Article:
5/30/2012 PERFORMANCE MANAGEMENT GOING AGILE. Nicolle Strauss Director, People Services PERFORMANCE MANAGEMENT GOING AGILE Nicolle Strauss Director, People Services 1 OVERVIEW In the increasing shift to a mobile and global workforce the need for performance management and more broadly talent

More information

BERSIN & ASSOCIATES STRATEGIC SERVICES. WhatWorks in Enterprise Learning and Talent Management

BERSIN & ASSOCIATES STRATEGIC SERVICES. WhatWorks in Enterprise Learning and Talent Management BERSIN & ASSOCIATES STRATEGIC SERVICES WhatWorks in Enterprise Learning and Talent Management Decisions related to corporate learning and talent management have far-reaching impact. They can influence

More information

Performance Improvement Plan

Performance Improvement Plan Denver Public Health Performance Improvement Plan 2016 Prepared by the Quality Committee: February 5, 2016 Approved by the Department Director: February 10, 2016 Original Plan Implemented: August 1, 2013

More information

Making Strategic Planning Work

Making Strategic Planning Work Making Strategic Planning Work Strategic Planning: A Basic Framework By Brent Stockwell The Importance of Stakeholder Trust and Engagement in Strategic Planning By Joseph P. Casey Strategic Planning: A

More information

P3M3 Portfolio Management Self-Assessment

P3M3 Portfolio Management Self-Assessment Procurement Programmes & Projects P3M3 v2.1 Self-Assessment Instructions and Questionnaire P3M3 Portfolio Management Self-Assessment P3M3 is a registered trade mark of AXELOS Limited Contents Introduction

More information

Effective objective setting provides structure and direction to the University/Faculties/Schools/Departments and teams as well as people development.

Effective objective setting provides structure and direction to the University/Faculties/Schools/Departments and teams as well as people development. Effective objective setting provides structure and direction to the University/Faculties/Schools/Departments and teams as well as people development. The main purpose of setting objectives is to reflect

More information

Strategic Planning at Lane Community College

Strategic Planning at Lane Community College Strategic Planning at Lane Community College Lane Community College s 21-215 Strategic Plan was prepared by College Council through a year-long process of engagement with college stakeholders, study, data

More information

Strategic Plan: A How-To Guide

Strategic Plan: A How-To Guide DEVELOPING A TRIBAL HEALTH DEPARTMENT Strategic Plan: A How-To Guide Adapted from Developing a Local Health Department Strategic Plan: A How-To Guide, National Association of County and City Health Officials.

More information

Internal audit strategic planning Making internal audit s vision a reality during a period of rapid transformation

Internal audit strategic planning Making internal audit s vision a reality during a period of rapid transformation 2015 State of the Internal Audit Profession Study Internal audit strategic planning Making internal audit s vision a reality during a period of rapid transformation 68% of companies have gone through or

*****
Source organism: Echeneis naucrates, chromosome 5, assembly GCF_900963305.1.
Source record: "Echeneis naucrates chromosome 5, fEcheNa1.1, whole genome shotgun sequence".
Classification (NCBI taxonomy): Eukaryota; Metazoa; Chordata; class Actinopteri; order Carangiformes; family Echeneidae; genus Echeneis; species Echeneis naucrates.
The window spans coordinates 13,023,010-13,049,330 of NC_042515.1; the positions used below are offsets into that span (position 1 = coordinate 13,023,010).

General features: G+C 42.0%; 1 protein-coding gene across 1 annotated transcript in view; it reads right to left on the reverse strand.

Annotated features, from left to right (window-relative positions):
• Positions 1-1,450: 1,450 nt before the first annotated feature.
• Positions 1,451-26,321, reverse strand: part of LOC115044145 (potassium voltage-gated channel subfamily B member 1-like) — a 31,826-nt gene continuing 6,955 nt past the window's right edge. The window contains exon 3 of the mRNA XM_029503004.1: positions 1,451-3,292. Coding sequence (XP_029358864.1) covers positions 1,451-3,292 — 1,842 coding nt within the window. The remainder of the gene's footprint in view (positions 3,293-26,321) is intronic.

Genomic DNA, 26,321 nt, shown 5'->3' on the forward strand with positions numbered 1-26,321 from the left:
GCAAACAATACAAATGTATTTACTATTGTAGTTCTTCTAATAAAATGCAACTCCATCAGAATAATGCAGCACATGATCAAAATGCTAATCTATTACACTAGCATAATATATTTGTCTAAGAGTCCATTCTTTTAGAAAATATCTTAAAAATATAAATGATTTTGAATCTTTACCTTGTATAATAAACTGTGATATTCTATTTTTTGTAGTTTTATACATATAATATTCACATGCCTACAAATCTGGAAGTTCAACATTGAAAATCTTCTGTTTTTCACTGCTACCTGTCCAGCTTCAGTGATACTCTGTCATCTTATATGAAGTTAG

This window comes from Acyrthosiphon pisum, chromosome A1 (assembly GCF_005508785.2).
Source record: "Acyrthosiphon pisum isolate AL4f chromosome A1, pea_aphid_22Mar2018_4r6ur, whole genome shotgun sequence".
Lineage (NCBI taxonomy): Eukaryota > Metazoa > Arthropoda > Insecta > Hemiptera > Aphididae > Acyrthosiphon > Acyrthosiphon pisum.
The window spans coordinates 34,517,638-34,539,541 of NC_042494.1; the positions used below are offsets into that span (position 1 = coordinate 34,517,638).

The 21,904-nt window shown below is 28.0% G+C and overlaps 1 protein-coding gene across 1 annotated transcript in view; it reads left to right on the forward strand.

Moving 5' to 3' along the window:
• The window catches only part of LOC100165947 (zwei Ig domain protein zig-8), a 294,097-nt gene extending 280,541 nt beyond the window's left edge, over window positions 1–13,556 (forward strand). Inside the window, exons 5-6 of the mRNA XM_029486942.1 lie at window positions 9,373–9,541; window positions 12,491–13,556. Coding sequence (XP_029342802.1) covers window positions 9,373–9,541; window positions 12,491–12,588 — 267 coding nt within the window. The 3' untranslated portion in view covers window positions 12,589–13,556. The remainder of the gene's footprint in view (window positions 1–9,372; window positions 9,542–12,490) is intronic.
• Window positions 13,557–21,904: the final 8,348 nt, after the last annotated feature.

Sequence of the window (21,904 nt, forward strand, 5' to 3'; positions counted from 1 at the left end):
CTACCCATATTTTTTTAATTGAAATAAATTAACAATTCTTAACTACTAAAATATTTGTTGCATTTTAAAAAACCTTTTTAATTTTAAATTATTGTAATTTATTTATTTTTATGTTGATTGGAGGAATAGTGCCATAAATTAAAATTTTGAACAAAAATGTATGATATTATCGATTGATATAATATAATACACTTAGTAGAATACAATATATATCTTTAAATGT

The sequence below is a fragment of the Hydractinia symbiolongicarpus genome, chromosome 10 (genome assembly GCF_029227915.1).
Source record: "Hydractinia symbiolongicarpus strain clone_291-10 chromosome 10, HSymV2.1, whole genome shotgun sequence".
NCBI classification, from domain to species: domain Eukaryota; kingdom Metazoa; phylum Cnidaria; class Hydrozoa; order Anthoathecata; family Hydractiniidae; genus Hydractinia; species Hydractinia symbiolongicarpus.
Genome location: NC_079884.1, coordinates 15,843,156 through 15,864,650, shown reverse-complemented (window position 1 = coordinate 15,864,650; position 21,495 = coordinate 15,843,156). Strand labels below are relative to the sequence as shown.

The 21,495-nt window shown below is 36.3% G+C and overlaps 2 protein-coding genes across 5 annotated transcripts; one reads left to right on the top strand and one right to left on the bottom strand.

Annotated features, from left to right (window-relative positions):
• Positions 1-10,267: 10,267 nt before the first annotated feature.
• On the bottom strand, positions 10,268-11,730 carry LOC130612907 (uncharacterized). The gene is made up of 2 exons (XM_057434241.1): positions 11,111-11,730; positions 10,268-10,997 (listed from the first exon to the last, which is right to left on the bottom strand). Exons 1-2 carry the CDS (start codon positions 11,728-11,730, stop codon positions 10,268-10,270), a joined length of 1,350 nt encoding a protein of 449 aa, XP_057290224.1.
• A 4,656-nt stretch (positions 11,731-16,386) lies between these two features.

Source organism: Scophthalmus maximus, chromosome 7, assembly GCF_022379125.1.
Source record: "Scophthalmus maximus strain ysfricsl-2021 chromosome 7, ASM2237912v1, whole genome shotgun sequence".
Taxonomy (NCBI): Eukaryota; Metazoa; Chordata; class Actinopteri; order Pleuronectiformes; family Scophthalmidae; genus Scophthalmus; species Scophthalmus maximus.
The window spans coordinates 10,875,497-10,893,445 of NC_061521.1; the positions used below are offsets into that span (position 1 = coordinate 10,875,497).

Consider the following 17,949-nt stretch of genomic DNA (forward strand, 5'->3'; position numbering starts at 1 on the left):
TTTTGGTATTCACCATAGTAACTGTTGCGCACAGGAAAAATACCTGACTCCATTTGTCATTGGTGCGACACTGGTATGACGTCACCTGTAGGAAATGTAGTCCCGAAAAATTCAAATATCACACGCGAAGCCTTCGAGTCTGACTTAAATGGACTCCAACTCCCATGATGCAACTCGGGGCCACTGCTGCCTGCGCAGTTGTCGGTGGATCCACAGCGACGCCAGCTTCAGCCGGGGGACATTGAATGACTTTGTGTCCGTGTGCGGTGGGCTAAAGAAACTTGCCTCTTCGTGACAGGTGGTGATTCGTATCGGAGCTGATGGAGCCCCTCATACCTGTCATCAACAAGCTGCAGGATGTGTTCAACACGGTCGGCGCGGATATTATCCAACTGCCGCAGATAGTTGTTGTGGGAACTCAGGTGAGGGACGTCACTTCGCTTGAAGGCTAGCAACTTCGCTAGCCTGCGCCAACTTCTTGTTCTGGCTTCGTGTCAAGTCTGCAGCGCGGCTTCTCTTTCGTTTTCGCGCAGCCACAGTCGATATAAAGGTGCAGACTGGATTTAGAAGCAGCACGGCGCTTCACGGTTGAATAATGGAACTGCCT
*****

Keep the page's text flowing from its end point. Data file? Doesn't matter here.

More information

Guidance Note on Developing Terms of Reference (ToR) for Evaluations

Guidance Note on Developing Terms of Reference (ToR) for Evaluations Evaluation Guidance Note Series UNIFEM Evaluation Unit October 2009 Guidance Note on Developing Terms of Reference (ToR) for Evaluations Terms of Reference (ToR) What? Why? And How? These guidelines aim

More information

Project work. Project. Main project factors: Projektitöö / Project work. Lecture 1. Introduction. Selecting and prioritizing projects

Project work. Project. Main project factors: Projektitöö / Project work. Lecture 1. Introduction. Selecting and prioritizing projects HPP3310 Projektitöö / Project work Project work Ćompiled by Mart Murdvee Project is an organized set of work efforts undertaken to produce a unique output subject to limitations of time and resources such

More information

Final. North Carolina Procurement Transformation. Governance Model March 11, 2011

Final. North Carolina Procurement Transformation. Governance Model March 11, 2011 North Carolina Procurement Transformation Governance Model March 11, 2011 Executive Summary Design Approach Process Governance Model Overview Recommended Governance Structure Recommended Governance Processes

More information

Bank of America. Effectively Managing Performance Measurement Systems

Bank of America. Effectively Managing Performance Measurement Systems Bank of America Effectively Managing Performance Measurement Systems Bank of America is the nation s second largest bank, with $37.9 billion (USD) in revenue and 180,000 employees. Consumers or retail

More information

Establishing Smart Goals Let US Dare

Establishing Smart Goals Let US Dare Establishing Smart Goals Let US Dare Champlain College 2013 Goal Setting Session 1 Aligning Goals throughout the Organization Champlain College s Mission and Vision Organization s Strategic Plan Divisional

More information

Risk Management Primer

Risk Management Primer Risk Management Primer Purpose: To obtain strong project outcomes by implementing an appropriate risk management process Audience: Project managers, project sponsors, team members and other key stakeholders